It is then repeated several times, and I realise what we are hearing is not rockets, but F16 planes – very loud and incredibly fast, making me think of the term supersonic, if that even means anything outside of comics. I set off to walk the half hour dark route to Al Quds hospital, but am only half way up the hill when more planes speed over, and explosions start between me and the hospital. I completely lose my nerve, stopping still under a tree and texting Eva that I can’t do this walk by myself. The planes have freaked her out as well. I walk quickly back to the apartment, and try to work out what to do. V suggests I walk the other direction, to Al Shifa hospital, and catch an ambulance shuttling to Al Quds.
What is with these planes? This little bit of land doesn’t even have a proper army! The term “overkill” has never had more meaning. It takes me some time to get up the courage to set off again, luckily the wierd planes have gone.
10.45 I am still at Al Shifa, having been waylaid by a Press TV reporter wanting to do an interview, but I’ve got into an ambulance ready to head off. Just as it is about to leave, rockets fall either side of the hospital and we retreat hurriedly back under the entrance shelter.
By the time we get to Al Quds the atmosphere is hectic. They have just received three men who were in a car outside a bombed house, I am not clear if one is dying or already dead. We rush another of them to Al Shifa for neurosurgery. Then we are sent off at high speed to emergency calls, through a darkened city full of smoke. Double strikes by Israel happen so often now that the ambulance workers’ stress levels are very high; the medics are doing everything at top speed and shouting at the tops of their voices as they do it. Rubble covers the streets from strikes minutes ago. The familiar smell of rocket fire fills the air, the same smell the grey dead men give off whom we have collected in the last days.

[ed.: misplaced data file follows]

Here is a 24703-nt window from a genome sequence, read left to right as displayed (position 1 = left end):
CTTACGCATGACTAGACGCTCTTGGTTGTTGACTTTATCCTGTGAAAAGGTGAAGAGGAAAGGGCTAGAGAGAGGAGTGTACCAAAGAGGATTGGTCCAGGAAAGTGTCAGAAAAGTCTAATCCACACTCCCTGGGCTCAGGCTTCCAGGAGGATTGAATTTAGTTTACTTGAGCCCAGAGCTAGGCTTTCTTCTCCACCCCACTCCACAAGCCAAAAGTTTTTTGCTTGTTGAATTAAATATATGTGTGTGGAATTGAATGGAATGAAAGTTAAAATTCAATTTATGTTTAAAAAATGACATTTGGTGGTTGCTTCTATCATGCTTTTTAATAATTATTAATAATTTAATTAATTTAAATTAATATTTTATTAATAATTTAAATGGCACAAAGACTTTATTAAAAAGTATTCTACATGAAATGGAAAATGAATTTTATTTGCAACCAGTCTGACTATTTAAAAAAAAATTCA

We peer into the darkness for someone watching for us; we spot a young boy who runs back around the corner. He returns with his family, 25 of them, mostly terrified young children. One boy is hopping. The medics run to grab them, shouting what must be the equivalent of “Move, we’ve got to get out of here!” Everyone is shoved into ambulances; a girl of about six is posted through the half open window into my arms. We tear back to the hospital, offloading them into comparative shelter, racing back to collect a father with his daughter of about 8 in his arms, a head trauma case.
Later, I go to see the family of 25, gathered in a room where they have been given blankets and food. There don’t appear to be any serious injuries, though when I hear more that seems a miracle. I ask two articulate and beautiful teenage English speakers from the family, R and S, what their story is. They explain half the family is their aunt and her children, who came to their house because their own was destroyed. R says – “in the last 3 nights, we were hit 13 times the first night, 3 times the next, and tonight 10 times. The 3rd floor was gone, then the second floor, we were just left in the first floor, now there is almost nothing.” They translate the aunt’s words to me – “What is the solution for us? What?” The girls add, “We had no solution from Fatah. No solution from Hamas. We just want peace! Just peace!”